Uganda's deranged dictator, Idi Amin. The author, Moses Isegawa, who was a child during those years 1971-1979 paints a visceral picture of those very cruel years through three protagonists: Bat Katanga, of Ugandan descent but Cambridge educated. Bat Katanga can't imagine a better time to go back to his native country. After all, this was around the time Idi Amin had expelled all people of Asian origin and jobs were plentiful. Little did he realize what a pit full of vipers he was going to be visiting.
Then there's General Bazooka, who is the poster child of Idi Amin's new government. He's corrupt, cruel, greedy, petty, revengeful and seems totally devoid of empathy, a conscience or any moral values. Wine, women, power, money, tribal revenge and magic white powder (cocaine) seems to be all he's interested in. Finally, there's a British expatriate, mercenary Robert Ashes, who is Amin's right hand man and who intends taking over General Bazooka's anti-smuggling forces, making a deadly enemy of the general in the process.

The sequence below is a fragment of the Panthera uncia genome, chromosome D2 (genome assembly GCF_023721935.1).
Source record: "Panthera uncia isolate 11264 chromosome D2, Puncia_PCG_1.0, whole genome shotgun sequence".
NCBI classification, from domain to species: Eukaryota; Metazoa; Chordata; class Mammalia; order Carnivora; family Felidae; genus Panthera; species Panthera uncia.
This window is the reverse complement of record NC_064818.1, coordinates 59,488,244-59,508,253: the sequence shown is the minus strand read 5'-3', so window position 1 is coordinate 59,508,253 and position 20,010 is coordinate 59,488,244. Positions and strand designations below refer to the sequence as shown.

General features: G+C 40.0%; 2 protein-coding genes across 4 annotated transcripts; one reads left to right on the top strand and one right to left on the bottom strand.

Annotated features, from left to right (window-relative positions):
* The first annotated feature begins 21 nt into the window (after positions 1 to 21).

The social portait that the author presents of Idi Amin's rule makes depressing but compelling reading. Some of the incidents described makes you wonder if it is even possible for human beings to possess so much evil. But it must be, because, according to factual reports, after Idi Amin After seized power in 1971 (he was initially helped by the British and the Israelis), he expelled thousands of Ugandan Asians, and undertook a campaign of imprisonment, torture, and murder that eventually cost between 300,000 and 500,000 lives, out of a population of ten million. An imprudent grab at Tanzanian territory aroused Julius Nyerere's fury against Amin, and Tanzanian regular forces, with some help from Ugandan dissidents, overthrew the tyrant in 1979. The country was in a state of economic collapse.
There are no heroes in Moses Isegawa's book---just evil rulers and victims. It's a sad read, but compelling because it is written by one who was there.